Admiral Fallow

Monqui Presents

Admiral Fallow

Young Buffalo

Tue, October 9

Doors: 8:00 pm / Show: 9:00 pm

Mississippi Studios

Portland, OR

This event is 21 and over

Admiral Fallow
Admiral Fallow
Admiral Fallow are wide awake, or so it sounds. This is folk plus: folk with extra energy and loads of, as we say, instruments that gives the music added charge and the sort of layered arrangements you might hear on an Arcade Fire album. And people are starting to really go for them, and not just dozy radio presenters, but respected bands, from Elbow (Guy Garvey has been raving about them) to Guillemots (Fyfe Dangerfield has invited them on tour), as well as actual paying punters. Not that Guy Garvey and Fyfe Dangerfield didn't pay to get into their gigs – maybe they did, maybe they didn't. We'd have to check.

Their influences range from Midlake and Low to Tom Waits and Bruce Springsteen, and do you know what? For once we can hear elements of the artists they profess to admire in this group's music. On their Paul Savage-produced debut album, Boots Met My Face, you can indeed hear traces of Springsteen's widescreen rock and Waits's junkshop bricolage of brass, percussion and askew tunefulness. If their song Dead Leg isn't based on In the Neighbourhood from Swordfishtrombones, then we'll eat our hat – incidentally, a replica of the one that Waits wore on the sleeve of The Heart of Saturday Night. Elsewhere, expect from these admirable fellows – and one girl, who takes everything she touches into Beautiful South/Deacon Blue territory – songs about childhood football games made out of felt and plastic (Subbuteo), and one about watching your loved one in bed asleep with their arse in the air (Dead Against Smoking).
Young Buffalo
Young Buffalo
In Vietnamese culture, particularly in that of their farmers, the buffalo is a symbol of quality. The Water Buffalo is a common sight in Vietnam, and to your average Vietnamese citizen, the mention of this noble beast calls to mind the qualities of being hardworking, dedicated and of making the best of every situation that you are faced with.

Young Buffalo had no clue this was the case when they picked their name…

Nevertheless, the symbolism works well for the character of this young Oxford Mississippi based band, consisting of Ben Yarbrough and Jim Barrett. Oxford may not be known widely as a creative hub, but the thoughtful songwriting and multi-instrumental proficiency exhibited by Ben and Jim on their upcoming self-titled EP are prime examples of the artistic diversity that exists in their hometown.As Barrett is quick to point out, Oxford is a "cool mixture of a lot of different kinds of people and it's not necessarily the kind of Mississippi town you would normally imagine."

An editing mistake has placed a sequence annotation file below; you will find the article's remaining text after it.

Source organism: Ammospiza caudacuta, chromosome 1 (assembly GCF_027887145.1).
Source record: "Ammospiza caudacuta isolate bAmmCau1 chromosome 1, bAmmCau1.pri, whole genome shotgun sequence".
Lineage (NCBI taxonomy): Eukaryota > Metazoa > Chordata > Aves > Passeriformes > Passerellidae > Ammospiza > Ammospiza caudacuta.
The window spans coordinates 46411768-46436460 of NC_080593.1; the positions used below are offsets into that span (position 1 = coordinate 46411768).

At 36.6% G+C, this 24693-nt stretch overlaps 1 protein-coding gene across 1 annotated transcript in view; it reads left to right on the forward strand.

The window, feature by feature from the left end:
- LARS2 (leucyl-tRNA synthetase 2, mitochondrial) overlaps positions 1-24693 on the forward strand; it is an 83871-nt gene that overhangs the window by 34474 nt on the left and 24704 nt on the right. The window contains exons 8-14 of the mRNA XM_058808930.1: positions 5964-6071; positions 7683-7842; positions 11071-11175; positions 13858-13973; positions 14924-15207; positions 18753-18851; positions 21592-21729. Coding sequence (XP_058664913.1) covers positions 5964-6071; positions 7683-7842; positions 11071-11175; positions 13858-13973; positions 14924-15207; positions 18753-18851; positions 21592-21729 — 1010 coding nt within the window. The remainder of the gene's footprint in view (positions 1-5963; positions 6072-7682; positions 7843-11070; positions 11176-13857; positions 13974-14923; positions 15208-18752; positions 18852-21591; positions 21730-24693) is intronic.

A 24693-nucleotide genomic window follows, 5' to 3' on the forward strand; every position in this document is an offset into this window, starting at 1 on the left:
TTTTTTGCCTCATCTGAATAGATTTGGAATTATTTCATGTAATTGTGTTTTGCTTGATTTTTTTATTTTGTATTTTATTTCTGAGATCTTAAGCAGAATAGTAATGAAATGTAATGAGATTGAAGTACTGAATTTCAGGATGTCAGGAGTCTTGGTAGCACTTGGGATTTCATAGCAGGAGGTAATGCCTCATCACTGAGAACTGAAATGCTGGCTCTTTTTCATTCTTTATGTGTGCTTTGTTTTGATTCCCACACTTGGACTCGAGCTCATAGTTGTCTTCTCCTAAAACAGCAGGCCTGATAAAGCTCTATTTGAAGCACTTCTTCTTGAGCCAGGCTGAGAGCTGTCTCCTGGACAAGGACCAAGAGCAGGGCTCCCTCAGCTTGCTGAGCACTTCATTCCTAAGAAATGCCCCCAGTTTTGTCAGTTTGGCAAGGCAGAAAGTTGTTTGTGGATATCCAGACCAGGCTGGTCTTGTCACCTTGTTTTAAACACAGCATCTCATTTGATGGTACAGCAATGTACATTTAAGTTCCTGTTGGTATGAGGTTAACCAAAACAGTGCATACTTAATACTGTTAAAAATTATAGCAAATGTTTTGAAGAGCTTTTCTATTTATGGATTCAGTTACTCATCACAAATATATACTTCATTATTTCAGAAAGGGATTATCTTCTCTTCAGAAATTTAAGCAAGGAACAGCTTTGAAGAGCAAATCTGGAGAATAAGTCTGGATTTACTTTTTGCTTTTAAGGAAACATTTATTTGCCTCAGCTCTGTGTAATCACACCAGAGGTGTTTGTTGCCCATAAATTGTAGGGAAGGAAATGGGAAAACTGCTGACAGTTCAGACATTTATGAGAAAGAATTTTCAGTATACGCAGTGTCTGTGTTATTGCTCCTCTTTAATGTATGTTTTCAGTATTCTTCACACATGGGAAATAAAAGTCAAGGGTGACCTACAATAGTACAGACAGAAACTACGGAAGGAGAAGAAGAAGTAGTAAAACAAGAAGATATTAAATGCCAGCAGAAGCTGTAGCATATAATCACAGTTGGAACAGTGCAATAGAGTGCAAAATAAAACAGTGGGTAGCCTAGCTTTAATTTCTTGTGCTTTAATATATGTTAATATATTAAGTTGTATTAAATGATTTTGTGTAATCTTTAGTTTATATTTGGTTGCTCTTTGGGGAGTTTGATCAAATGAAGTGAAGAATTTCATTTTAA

Born out of the University of Mississippi local music scene, the formation of Young Buffalo took place over several long and sporadic years. Ben and Jim began quietly writing music together when they were teenagers, forming their first band in high school. Although the two maintained their strong friendship, the band went their separate ways for a stint. It was during this time that Barrett self-recorded an EP in the spring of 2009, using the moniker Young Buffalo (a nickname he had for Ben in school). The recording ended up being well received locally, and the duo brought the Young Buffalo project to life.

Ben and Jim each have an eclectic array of interests and personal tastes that, when combined with their impressive musical aptitudes,has resulted in a sound that is both accessible and thoughtfully progressive. This amalgamation of influences is front-and-center on their new Kyle "Slick" Johnson produced EP, which was tracked at his studio in Philadelphia over a whirlwind week of 13-hour days. This EP is a beautiful compilation of two artists finding themselves as musicians and writing partners, and the diversity of the album is refreshing in a world where bands too often commit to one particular sound. From the pysch rock epicness of opener "Baby Demons" to the noise pop of the album's central track "Upstairs" to the more experimental vocal arrangements on "Nature Boy", there is something on the EP that will catch the attention of most discerning music fans, no matter their 'go-to' genre.

Though a central theme of this EP is the sense of urgency and confusion that comes with trying to escape something (as Barrett says "I'm currently living with my parents and this is definitely dealing with that, wanting to get the fuck out"), it was the efficiency of the recording process that the band found most therapeutic. While Yarbrough and Barrett offer a great deal of credit to their production team and the skill of their current bandmates for being able to cut such a quality album in such a short time,their songwriting is clearly at the foundation of this creative step forward for the band.

As Ben and Jim prepare to release their new E.P. this fall, they are seeing Young Buffalo in a more mature light. The band is a more cohesive unit than they have been at any other point in their career, and they are genuinely happy to be playing music together. When asked how the recording of this EP has changed his view of the band's future, Barrett offered this statement: "Two years ago I would've answered like 'we're going to win Grammy's and tour the world'. Now that's just bullshit. I just want to be able to tour and make records, anything else is bonus. I just want an excuse not to be a caterer full time".

Another quality Young Buffalo share with the water buffalo of Vietnamese culture is patience. This EP will serve as a coming out party of sorts for the band, and with the quality it exudes; their patient approach in getting to this point seems well worth the wait.